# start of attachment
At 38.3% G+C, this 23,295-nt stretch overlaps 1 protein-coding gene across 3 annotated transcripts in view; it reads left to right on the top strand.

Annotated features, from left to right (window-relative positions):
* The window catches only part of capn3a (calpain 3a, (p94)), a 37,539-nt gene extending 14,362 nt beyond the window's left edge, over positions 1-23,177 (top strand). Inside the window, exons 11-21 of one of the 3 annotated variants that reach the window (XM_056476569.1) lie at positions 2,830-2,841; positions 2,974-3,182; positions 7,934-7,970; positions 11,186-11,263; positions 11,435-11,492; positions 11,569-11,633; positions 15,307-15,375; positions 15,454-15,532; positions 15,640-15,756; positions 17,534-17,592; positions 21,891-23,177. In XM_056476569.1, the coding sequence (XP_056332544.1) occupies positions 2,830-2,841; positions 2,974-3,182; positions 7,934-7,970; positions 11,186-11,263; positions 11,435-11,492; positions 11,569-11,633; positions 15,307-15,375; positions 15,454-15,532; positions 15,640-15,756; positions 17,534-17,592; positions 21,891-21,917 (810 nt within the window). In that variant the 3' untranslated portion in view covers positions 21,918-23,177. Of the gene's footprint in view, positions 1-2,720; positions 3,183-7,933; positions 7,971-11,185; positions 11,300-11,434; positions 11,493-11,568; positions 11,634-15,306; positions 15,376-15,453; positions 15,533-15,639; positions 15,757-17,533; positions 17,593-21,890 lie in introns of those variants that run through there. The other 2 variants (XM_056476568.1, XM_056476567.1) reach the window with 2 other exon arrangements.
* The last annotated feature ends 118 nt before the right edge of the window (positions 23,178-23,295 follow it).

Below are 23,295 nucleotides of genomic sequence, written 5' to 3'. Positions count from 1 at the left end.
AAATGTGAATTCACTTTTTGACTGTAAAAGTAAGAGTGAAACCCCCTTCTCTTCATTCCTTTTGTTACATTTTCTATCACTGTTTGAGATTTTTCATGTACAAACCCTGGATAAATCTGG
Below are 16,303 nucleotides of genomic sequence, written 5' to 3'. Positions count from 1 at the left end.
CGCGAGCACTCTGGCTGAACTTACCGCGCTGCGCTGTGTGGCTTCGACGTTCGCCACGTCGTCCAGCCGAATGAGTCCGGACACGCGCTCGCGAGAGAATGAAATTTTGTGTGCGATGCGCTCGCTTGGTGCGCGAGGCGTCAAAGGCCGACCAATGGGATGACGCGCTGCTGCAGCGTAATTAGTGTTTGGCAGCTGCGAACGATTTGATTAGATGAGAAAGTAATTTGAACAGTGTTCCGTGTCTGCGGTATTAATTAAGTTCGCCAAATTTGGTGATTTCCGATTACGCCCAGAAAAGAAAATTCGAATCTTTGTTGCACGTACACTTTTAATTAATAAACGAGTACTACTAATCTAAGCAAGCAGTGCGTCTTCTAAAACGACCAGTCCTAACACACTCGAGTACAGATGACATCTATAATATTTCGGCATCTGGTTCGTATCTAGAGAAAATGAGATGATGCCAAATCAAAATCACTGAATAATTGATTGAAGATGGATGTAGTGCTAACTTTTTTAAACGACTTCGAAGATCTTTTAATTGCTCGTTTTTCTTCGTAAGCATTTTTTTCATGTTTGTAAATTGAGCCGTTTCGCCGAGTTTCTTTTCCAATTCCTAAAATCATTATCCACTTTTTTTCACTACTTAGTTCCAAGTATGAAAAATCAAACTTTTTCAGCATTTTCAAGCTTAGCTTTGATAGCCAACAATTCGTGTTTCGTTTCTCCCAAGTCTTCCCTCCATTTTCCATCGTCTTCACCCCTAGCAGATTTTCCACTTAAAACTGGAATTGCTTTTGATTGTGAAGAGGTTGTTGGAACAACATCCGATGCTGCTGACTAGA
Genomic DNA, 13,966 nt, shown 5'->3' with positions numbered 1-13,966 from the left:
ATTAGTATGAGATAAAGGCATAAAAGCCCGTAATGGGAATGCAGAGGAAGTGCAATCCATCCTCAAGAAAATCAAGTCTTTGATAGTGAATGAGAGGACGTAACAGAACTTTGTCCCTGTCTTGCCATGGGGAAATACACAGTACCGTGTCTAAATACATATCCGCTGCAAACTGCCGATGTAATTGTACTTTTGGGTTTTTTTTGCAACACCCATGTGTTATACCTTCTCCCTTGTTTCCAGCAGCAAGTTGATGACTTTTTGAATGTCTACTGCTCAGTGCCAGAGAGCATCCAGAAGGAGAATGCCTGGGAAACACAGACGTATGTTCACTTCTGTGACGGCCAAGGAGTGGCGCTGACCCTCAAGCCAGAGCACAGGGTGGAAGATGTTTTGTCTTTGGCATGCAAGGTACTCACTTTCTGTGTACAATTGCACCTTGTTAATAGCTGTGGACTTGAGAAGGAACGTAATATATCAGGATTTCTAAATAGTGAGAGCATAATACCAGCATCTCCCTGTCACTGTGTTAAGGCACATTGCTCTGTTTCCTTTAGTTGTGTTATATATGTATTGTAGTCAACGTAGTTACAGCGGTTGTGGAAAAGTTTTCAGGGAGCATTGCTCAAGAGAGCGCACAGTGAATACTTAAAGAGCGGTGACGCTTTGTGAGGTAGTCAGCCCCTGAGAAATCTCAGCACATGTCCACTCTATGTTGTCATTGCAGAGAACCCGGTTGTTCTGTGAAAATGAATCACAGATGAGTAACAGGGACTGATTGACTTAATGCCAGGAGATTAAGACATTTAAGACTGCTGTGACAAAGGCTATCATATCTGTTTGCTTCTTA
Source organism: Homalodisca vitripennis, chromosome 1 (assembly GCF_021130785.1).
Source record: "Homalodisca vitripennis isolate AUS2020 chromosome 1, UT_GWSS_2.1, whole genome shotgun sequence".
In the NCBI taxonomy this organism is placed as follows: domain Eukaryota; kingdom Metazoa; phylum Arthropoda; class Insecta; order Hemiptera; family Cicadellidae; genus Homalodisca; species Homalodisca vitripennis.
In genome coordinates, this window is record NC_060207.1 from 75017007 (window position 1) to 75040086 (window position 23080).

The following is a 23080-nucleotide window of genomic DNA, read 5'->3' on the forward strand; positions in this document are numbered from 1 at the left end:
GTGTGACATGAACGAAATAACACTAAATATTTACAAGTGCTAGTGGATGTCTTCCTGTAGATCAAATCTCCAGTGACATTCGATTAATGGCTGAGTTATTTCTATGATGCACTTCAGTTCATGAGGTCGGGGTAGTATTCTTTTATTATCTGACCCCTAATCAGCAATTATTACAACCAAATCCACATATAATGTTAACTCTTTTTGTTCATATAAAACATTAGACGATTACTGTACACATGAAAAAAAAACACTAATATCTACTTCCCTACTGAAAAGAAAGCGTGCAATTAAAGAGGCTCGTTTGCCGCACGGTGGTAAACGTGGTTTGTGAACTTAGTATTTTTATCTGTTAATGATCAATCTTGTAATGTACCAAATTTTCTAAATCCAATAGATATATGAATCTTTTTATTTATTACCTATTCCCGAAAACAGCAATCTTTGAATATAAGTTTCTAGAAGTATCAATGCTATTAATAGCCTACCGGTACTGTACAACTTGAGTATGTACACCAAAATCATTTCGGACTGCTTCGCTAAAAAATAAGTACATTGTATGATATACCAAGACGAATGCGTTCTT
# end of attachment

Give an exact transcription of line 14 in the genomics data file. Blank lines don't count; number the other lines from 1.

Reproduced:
In genome coordinates, this window is record NC_060207.1 from 75017007 (window position 1) to 75040086 (window position 23080).